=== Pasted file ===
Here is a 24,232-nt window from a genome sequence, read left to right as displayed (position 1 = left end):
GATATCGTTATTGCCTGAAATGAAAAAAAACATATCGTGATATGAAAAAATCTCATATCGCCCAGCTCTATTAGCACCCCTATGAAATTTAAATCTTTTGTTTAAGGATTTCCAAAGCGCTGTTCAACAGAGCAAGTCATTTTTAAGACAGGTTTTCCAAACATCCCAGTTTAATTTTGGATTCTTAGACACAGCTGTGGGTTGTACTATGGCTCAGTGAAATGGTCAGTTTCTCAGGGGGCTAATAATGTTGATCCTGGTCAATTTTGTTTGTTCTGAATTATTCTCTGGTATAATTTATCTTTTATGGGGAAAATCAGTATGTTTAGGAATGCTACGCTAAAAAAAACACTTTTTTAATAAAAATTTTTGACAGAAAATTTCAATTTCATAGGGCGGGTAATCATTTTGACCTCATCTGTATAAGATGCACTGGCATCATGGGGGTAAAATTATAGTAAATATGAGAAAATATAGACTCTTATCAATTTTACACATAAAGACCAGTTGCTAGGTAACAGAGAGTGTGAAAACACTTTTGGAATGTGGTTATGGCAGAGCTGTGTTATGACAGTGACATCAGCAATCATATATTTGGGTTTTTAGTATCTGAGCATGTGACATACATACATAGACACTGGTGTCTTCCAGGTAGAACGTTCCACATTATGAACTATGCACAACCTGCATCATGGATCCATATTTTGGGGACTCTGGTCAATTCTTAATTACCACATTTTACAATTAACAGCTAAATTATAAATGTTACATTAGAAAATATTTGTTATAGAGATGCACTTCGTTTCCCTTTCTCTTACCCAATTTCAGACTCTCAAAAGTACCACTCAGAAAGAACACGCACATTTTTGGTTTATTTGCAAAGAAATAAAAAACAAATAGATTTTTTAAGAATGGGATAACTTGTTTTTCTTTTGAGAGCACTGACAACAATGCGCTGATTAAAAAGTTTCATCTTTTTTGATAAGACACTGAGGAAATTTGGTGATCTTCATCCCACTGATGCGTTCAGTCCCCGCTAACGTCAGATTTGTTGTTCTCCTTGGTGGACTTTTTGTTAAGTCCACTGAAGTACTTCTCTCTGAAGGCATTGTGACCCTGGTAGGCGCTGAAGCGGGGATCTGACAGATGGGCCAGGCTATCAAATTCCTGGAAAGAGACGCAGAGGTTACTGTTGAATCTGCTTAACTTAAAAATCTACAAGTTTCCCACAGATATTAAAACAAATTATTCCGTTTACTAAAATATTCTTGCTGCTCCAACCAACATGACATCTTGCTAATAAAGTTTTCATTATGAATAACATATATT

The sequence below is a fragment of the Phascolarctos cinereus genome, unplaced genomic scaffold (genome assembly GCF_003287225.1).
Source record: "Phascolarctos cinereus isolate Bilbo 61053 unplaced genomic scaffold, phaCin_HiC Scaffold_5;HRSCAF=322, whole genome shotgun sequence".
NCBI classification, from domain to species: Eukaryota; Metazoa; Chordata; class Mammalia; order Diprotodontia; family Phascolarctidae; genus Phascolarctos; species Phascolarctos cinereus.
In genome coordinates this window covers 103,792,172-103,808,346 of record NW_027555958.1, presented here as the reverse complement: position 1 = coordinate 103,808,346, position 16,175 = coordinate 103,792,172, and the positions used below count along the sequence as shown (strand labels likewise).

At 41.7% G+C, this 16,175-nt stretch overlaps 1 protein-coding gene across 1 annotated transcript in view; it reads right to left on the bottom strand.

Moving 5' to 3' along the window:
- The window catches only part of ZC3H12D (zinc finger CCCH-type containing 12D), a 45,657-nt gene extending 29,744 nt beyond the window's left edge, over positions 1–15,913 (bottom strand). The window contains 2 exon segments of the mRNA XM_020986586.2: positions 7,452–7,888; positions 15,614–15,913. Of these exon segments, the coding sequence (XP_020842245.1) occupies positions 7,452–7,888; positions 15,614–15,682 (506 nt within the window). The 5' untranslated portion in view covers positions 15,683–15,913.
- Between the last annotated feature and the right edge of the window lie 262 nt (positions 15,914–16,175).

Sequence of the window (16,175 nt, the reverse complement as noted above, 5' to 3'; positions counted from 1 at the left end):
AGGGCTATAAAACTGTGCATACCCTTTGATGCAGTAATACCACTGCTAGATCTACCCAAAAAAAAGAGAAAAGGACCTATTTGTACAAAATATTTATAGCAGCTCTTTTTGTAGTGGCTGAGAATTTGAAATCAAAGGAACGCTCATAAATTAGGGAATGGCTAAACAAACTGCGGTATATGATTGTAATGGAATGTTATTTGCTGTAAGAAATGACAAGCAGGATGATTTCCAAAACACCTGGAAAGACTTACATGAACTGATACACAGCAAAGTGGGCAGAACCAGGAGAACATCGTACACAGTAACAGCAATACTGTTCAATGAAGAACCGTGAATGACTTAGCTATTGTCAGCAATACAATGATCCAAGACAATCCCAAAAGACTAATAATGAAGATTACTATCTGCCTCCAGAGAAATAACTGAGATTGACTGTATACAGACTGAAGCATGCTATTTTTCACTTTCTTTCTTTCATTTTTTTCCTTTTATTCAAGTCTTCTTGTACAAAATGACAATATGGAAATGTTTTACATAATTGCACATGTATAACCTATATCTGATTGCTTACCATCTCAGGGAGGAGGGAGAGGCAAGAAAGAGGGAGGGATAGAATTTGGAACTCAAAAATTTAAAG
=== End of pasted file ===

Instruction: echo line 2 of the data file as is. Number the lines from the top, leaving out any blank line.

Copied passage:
GATATCGTTATTGCCTGAAATGAAAAAAAACATATCGTGATATGAAAAAATCTCATATCGCCCAGCTCTATTAGCACCCCTATGAAATTTAAATCTTTTGTTTAAGGATTTCCAAAGCGCTGTTCAACAGAGCAAGTCATTTTTAAGACAGGTTTTCCAAACATCCCAGTTTAATTTTGGATTCTTAGACACAGCTGTGGGTTGTACTATGGCTCAGTGAAATGGTCAGTTTCTCAGGGGGCTAATAATGTTGATCCTGGTCAATTTTGTTTGTTCTGAATTATTCTCTGGTATAATTTATCTTTTATGGGGAAAATCAGTATGTTTAGGAATGCTACGCTAAAAAAAACACTTTTTTAATAAAAATTTTTGACAGAAAATTTCAATTTCATAGGGCGGGTAATCATTTTGACCTCATCTGTATAAGATGCACTGGCATCATGGGGGTAAAATTATAGTAAATATGAGAAAATATAGACTCTTATCAATTTTACACATAAAGACCAGTTGCTAGGTAACAGAGAGTGTGAAAACACTTTTGGAATGTGGTTATGGCAGAGCTGTGTTATGACAGTGACATCAGCAATCATATATTTGGGTTTTTAGTATCTGAGCATGTGACATACATACATAGACACTGGTGTCTTCCAGGTAGAACGTTCCACATTATGAACTATGCACAACCTGCATCATGGATCCATATTTTGGGGACTCTGGTCAATTCTTAATTACCACATTTTACAATTAACAGCTAAATTATAAATGTTACATTAGAAAATATTTGTTATAGAGATGCACTTCGTTTCCCTTTCTCTTACCCAATTTCAGACTCTCAAAAGTACCACTCAGAAAGAACACGCACATTTTTGGTTTATTTGCAAAGAAATAAAAAACAAATAGATTTTTTAAGAATGGGATAACTTGTTTTTCTTTTGAGAGCACTGACAACAATGCGCTGATTAAAAAGTTTCATCTTTTTTGATAAGACACTGAGGAAATTTGGTGATCTTCATCCCACTGATGCGTTCAGTCCCCGCTAACGTCAGATTTGTTGTTCTCCTTGGTGGACTTTTTGTTAAGTCCACTGAAGTACTTCTCTCTGAAGGCATTGTGACCCTGGTAGGCGCTGAAGCGGGGATCTGACAGATGGGCCAGGCTATCAAATTCCTGGAAAGAGACGCAGAGGTTACTGTTGAATCTGCTTAACTTAAAAATCTACAAGTTTCCCACAGATATTAAAACAAATTATTCCGTTTACTAAAATATTCTTGCTGCTCCAACCAACATGACATCTTGCTAATAAAGTTTTCATTATGAATAACATATATT